Description : What does 'the law' look like? While numerous attempts have been made to examine law and legal action in terms of its language, little has yet been written that considers how visual images of the law influence its interpretation and execution in ways not discernible from written texts. This groundbreaking collection focuses on images in law, featuring contributions that show and discuss the perception of the legal universe on a theoretical basis or when dealing with visual semiotics (dress, ceremony, technology, etc.). It also examines 'language in action', analyzing jury instructions, police directives, and how imagery is used in conjunction with contentious social and political issues within a country, such as the image of family in Ireland or the image of racism in France.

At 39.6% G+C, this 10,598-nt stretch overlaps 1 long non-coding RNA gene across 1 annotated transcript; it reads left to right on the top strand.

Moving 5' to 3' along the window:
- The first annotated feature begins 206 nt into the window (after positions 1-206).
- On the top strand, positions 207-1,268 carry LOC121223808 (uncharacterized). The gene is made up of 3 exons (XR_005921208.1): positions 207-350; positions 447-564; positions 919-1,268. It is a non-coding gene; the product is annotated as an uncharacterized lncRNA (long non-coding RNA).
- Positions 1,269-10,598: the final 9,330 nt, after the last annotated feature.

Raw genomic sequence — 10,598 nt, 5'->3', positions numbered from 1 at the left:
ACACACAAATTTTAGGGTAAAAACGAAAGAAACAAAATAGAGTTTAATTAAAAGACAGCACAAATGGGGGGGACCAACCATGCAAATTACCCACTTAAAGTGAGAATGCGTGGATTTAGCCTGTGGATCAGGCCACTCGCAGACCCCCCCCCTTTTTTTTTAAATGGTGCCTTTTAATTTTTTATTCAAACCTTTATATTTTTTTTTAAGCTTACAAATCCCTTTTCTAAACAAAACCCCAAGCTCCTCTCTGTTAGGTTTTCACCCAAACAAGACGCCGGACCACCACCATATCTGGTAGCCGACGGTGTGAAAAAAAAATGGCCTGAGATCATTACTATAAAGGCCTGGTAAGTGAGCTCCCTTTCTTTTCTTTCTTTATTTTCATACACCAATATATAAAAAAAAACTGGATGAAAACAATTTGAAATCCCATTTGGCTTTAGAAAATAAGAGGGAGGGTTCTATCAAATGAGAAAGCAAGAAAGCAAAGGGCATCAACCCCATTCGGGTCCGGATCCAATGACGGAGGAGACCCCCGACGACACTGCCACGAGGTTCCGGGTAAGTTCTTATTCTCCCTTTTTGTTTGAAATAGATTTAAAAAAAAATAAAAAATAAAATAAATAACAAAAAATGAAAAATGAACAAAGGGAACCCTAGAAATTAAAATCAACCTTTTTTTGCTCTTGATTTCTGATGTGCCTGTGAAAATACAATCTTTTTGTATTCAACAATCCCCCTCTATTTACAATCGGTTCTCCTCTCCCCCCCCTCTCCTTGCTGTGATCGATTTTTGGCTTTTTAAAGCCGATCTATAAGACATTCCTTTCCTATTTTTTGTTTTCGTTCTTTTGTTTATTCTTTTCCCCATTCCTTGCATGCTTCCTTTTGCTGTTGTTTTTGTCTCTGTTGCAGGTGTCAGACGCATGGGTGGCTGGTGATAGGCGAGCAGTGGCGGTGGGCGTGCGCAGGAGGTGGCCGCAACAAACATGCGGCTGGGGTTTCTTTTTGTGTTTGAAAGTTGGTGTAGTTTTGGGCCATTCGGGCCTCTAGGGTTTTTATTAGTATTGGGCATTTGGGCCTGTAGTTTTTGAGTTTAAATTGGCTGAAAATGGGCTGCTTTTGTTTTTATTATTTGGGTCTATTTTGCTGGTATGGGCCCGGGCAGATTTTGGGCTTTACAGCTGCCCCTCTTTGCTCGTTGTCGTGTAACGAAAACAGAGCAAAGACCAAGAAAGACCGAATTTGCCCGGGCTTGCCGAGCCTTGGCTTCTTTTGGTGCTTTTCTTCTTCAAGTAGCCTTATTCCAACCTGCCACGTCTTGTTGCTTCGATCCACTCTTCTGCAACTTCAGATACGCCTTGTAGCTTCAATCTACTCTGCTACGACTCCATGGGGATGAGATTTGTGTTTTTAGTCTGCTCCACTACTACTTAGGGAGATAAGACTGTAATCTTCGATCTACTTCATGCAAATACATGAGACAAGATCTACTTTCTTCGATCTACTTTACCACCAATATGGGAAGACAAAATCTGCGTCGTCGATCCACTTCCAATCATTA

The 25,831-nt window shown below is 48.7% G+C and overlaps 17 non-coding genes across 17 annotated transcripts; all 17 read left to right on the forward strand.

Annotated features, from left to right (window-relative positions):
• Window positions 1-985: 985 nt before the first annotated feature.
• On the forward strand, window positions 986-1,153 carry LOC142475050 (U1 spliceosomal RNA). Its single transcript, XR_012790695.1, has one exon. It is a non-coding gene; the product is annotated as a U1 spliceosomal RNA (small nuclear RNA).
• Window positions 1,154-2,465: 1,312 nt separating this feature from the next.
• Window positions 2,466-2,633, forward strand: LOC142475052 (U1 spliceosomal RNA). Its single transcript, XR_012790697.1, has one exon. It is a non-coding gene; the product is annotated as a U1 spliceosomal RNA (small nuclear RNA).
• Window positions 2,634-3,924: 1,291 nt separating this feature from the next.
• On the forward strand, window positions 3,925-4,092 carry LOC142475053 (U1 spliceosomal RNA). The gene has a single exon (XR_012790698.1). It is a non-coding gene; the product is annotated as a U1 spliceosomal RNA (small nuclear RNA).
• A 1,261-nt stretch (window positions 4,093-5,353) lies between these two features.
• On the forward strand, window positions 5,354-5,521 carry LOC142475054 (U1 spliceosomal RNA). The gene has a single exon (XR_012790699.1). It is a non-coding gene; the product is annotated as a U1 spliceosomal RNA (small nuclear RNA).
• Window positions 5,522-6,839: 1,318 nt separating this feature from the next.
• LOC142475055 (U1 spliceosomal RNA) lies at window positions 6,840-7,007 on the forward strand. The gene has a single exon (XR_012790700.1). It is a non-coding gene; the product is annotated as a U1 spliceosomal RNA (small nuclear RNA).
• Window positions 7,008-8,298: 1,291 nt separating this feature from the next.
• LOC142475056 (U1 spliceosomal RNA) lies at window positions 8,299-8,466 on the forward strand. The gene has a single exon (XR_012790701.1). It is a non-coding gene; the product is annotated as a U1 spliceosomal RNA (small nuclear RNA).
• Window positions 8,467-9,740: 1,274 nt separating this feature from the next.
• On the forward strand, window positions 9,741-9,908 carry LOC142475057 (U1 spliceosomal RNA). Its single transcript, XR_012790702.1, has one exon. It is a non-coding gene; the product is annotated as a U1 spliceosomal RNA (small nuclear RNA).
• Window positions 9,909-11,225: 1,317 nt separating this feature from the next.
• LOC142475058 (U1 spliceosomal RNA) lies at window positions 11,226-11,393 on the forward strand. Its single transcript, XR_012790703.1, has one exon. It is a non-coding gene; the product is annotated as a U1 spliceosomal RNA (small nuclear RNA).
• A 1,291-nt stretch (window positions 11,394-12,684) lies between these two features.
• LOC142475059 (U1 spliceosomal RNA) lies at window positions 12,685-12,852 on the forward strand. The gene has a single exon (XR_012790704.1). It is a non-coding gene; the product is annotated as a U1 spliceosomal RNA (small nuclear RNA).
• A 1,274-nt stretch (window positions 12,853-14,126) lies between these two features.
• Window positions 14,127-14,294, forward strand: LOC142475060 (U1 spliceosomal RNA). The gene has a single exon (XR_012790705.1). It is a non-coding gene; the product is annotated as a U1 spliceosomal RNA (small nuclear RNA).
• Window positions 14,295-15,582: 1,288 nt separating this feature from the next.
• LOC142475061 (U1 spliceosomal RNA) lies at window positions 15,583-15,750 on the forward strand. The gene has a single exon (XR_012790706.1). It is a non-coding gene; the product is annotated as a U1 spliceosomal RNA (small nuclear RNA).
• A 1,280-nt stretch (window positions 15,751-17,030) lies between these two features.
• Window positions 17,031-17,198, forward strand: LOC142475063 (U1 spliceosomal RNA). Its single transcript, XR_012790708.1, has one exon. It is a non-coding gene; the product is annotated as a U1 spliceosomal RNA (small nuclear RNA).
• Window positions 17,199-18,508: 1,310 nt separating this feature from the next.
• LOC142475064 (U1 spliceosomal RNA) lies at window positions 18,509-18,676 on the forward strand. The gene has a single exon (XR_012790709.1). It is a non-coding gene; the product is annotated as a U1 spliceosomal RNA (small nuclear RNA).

Description : This volume provides a critical roadmap through the major historical sources of legal semiotics as we know them today. The history of legal semiotics, now at least a century old, has never been written (a non-event itself pregnant with semiotic possibility). As a consequence, its sources are seldom clearly exposed and, as word, object and meaning change, are sometimes lost. They reach from an English translation of the 1916 inaugural lecture of the first Chair in Legal Significs at the Amsterdam University, via mid 20th century studies on “property” or “contract,” to equally fascinating essays on contemporary semiotic problems produced by former students of the Roberta Kevelson Semiotics Roundtable Seminar at Penn State University 2012 and 2013. Together, the materials in this book weave the fabric of semiotics and significs, two names for the unfolding of semiotics in law and legal discourse at least until the second half of the 20th century, and both of which covered a lawyer’s focus on sign and meaning in law. The latter is embedded within the cultural imperatives of the civilization that gave these terms meaning and made them an effective tool for the dissection of law, its reconstitution as an instrument to be used by the lawyer to advance the interests of her clients, and for judges as a means to restructure language as a narrative of law whose power could bend behavior to its strictures. Legal semiotics has become an indispensible part of the elite lawyer’s toolkit and a fundamental approach to analysis of legal texts. Two previous volumes published in 2011 and 2012 explored the conceptual, methodological and epistemological progress in the field of legal semiotics, the modern forms of semiotics study, and the mechanics of meaning making processes by lawyers. Yet the great lessons of semiotics requires a focus on the origins of the concepts and frameworks that would become contemporary legal semiotics, its origins as an object of the consciousness of meaning making—one whose roots, as lessons for the oracular conversations of law, are expanded in this volume.